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The official publication of the North American Conference on British Studies (NACBS), the Journal of British Studies, has positioned itself as the critical resource for scholars of British culture from the Middle Ages through the present. Drawing on both established and emerging approaches, JBS presents scholarly articles and books reviews from renowned international authors who share their ideas on British society, politics, law, economics, and the arts. In 2005 (Vol. 44), the journal merged with the NACBS publication Albion, creating one journal for NACBS membership.

NACBS Awards (2015)

Prize List (see details below)

NACBS/Huntington Fellowship:  William Skidmore (Rice University) “Informed Activism: The British and Foreign Anti-Slavery Society and the Anti-Slavery Movement, 1840-1899” 

Dissertation Year Fellowship: Andrew Ruoss (Duke University) “Competitive Collaboration: Forging Global Corporate Political Economy, 1650–1730”

Dissertation Year Travel Grant: Emily D. Curtis Walters (Northwestern University) “Daddy, What Did You do in the Great War? Warfare Knowledge, and Generations in Britain, 1918–1945”; Louis Gerdelan (Harvard) “Calamities Sciences: A History of Disaster Knowledge in Britain, 1666–1755”

Walter Love Prize: Michelle Tusan (University of Nevada, Las Vegas)“‘Crimes against Humanity’: Human Rights, the British Empire and the Origins of the Response to the Armenian Genocide,” American Historical Review 119.1 (February 2014): pp. 47-77. 

John Ben Snow Prize: Brent Sirota (North Carolina State University) The Christian Monitors: The Church of England and the Age of Benevolence, 1680-1730 (Yale University Press) 

Stansky Book Prize: Seth Koven (Rutgers University) The Match Girl and the Heiress (Princeton University Press)

Undergraduate Essay Contest for U.S. Colleges and Universities

Mackenzie Dancho, "Patriotism before Feminism: Images of Women in the British Media During the First World War." Carleton University: Nominated by Yvonne A. Bennett (Canada)

Hannah Dyckerhoff, “Immobilizing the Catholic Foe: A ‘Popery’ of Protestation in London 1780.” Grant MacEwan University: Nominated by Rob Falconer (Canada)

Colby Ellis, "William III and the Decision to Accept a Joint Constitutional Monarchy." Florida State University: Nominated by Charles Upchurch (USA)

Jeremy Gray, "Civil War Ciphers: John Wallis's Reputation as a Cryptographer." Boston University: Nominated by Michael Thornhill (USA)

Michelle (Shelly) Harder, “'As lauce leues of þe boke:' Cleanness and the Perils of Vernacular Reading." University of Western Ontario: Nominated by Richard J. Moll (Canada)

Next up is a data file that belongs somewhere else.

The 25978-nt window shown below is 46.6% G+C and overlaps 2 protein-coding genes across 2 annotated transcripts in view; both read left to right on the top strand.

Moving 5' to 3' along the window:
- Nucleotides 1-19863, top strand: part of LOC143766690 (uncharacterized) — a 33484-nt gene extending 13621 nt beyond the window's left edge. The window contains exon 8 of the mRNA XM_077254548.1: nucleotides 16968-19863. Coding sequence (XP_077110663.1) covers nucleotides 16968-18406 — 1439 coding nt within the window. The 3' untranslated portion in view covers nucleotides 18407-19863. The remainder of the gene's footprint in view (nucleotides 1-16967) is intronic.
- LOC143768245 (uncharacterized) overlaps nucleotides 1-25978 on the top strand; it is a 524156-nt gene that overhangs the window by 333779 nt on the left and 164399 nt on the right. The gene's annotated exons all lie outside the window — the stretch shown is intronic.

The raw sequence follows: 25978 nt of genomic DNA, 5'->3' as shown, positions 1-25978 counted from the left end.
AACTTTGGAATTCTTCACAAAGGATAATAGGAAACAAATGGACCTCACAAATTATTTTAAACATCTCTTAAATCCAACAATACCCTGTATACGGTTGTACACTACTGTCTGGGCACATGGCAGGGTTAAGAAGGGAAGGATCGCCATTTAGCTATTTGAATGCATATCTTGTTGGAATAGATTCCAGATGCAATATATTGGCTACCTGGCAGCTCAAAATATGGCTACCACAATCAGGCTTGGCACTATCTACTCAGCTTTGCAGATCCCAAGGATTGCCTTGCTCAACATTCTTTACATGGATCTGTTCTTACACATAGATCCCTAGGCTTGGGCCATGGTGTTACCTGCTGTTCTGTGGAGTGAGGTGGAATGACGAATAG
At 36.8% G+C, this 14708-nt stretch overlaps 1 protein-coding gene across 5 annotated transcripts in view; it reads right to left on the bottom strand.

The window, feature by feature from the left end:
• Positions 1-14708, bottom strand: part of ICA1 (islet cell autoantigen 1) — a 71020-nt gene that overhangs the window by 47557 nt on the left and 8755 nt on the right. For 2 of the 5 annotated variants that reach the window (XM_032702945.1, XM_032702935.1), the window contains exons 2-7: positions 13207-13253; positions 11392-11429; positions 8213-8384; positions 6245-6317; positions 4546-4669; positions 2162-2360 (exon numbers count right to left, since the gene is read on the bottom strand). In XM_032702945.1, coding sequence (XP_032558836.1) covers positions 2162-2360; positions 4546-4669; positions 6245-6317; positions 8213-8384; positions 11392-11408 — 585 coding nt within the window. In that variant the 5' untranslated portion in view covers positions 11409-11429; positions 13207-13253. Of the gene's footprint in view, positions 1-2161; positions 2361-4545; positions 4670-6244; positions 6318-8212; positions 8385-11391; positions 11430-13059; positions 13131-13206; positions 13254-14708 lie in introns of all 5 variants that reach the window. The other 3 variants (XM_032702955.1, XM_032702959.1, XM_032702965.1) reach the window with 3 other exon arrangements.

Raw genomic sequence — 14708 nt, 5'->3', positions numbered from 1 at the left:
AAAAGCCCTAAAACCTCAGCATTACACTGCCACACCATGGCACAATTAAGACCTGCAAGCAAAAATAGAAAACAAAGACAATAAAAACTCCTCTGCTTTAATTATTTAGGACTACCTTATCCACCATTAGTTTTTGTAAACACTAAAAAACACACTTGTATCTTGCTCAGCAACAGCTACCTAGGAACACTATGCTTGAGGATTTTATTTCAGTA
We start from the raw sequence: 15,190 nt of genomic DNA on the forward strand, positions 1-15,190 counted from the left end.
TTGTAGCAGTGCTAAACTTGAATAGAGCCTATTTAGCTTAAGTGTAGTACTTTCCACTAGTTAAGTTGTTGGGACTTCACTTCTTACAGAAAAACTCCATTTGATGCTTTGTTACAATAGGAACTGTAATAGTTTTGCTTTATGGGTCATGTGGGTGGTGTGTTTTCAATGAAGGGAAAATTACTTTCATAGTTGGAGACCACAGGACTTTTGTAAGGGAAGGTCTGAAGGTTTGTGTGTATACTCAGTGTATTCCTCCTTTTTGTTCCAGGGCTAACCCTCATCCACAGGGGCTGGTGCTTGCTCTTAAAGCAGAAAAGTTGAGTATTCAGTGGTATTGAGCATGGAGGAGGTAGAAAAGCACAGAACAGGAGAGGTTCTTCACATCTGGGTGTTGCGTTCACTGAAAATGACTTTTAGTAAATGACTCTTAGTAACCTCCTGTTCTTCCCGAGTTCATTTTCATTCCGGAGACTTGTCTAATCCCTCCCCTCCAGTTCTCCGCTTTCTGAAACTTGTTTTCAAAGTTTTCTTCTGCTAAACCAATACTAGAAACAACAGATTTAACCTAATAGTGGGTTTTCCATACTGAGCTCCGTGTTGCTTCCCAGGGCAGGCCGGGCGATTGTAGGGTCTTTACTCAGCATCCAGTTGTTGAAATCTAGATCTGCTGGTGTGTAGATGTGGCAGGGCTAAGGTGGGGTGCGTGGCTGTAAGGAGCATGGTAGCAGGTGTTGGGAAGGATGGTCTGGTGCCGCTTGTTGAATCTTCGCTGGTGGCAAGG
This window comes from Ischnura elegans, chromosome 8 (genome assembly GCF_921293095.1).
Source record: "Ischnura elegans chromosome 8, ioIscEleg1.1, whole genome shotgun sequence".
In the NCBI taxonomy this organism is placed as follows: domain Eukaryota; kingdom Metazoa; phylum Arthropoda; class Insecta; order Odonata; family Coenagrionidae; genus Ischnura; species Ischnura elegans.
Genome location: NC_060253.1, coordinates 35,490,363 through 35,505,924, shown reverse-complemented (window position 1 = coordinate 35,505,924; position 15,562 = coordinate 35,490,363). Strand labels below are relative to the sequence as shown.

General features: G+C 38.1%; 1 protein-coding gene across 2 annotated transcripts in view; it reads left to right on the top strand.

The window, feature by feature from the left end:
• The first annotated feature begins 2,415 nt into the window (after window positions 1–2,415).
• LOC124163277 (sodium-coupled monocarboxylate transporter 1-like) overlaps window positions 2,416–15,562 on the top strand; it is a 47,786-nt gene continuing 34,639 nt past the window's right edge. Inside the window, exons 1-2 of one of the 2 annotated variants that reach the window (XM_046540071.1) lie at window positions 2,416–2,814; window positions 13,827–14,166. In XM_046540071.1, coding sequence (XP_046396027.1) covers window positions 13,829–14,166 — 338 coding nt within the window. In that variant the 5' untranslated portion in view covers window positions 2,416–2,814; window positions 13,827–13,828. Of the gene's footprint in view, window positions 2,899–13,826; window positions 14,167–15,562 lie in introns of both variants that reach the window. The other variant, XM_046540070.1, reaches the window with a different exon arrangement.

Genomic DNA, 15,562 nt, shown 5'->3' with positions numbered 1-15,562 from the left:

Sarah Letawsky, “Where Patriarchy, Gender, and Verdicts Collide: Servant Theft Against their Masters in England during the Late Seventeenth and Early Eighteenth Centuries.” Grant MacEwan University:  Nominated by Rob Falconer (Canada)

Isabel McGrory-Klyza, “Cultivating the Lower Senses: Smell, Taste, and Touch on the Grand Tour.” Barnard College Columbia University: Nominated by Deborah Valenze (USA)

Adam Rymes, "Manipulated Voices: The Times Use of Soldier's Letters." Carleton University: Nominated by Yvonne A. Bennett (Canada)


John Ben Snow Prize

Awarded to Brent Sirota (North Carolina State University) for his book The Christian Monitors: The Church of England and the Age of Benevolence, 1680-1730 (Yale University Press) 

In this book, Sirota demonstrates how the Anglican Church sustained its own kind of revolutionary impetus after the Glorious Revolution by attempting to transform Britishness into a benevolent and associational national culture.   It offers a new and unique interpretation of this post-Revolutionary ‘age of benevolence’ by locating its origins not in political theology, but in political organization, and in particular noting the importance of voluntary and charitable societies in shaping this crucial moment of Anglican revival. Sirota ably shows that societies like the SPCK and SPG, along with many other Anglican projects at home and globally, were neither extensions of the state nor private organizations. The book also suggests a critical genealogy between the late seventeenth and early eighteenth centuries and the later Victorian age of philanthropy, which in turn helps to connect the Revolutionary era to its successors while undermining any Whiggish narrative of how it got there.  Along the way, the book suggests a very different way of understanding both the Anglican church and the role of “religion" in shaping moral discourse, politics, society, and empire in the modern era.  It is a remarkable achievement of primary and secondary research and erudition that scholars of the period will have to engage with for some time to come. 

Walter D. Love Prize

Awarded to Michelle Tusan (University of Nevada, Las Vegas) for her article “‘Crimes against Humanity’: Human Rights, the British Empire and the Origins of the Response to the Armenian Genocide,” American Historical Review 119.1 (February 2014): pp. 47-77. 

In this wide-ranging and erudite essay, Michelle Tusan examines British efforts to intervene into the Armenian genocide, the first “crime against humanity” of the twentieth century.  Through a careful reconstruction of the events from 1915 to the aftermath of the First World War, Tusan notes that British politicians claimed the logic of human rights as grounds for foreign intervention, paradoxically, while they held an empire themselves.  Britain took a prominent role in Allied efforts to prosecute war crimes against minority Christians in Armenia, but these measures ultimately failed as Britain faced its own political difficulties in the aftermath of the massacres at Smyrna and Amritsar.  Soon after the war ended, a collective cultural amnesia about state-sponsored terror settled into British understandings of the genocide as films about the genocide were carefully released to the public to showcase the human tragedy but not assign responsibility to state actors.  This article is an important contribution to the political and diplomatic history of the First World War.

Stansky Prize

Awarded to Seth Koven (Rutgers University) for his book The Match Girl and the Heiress (Princeton University Press)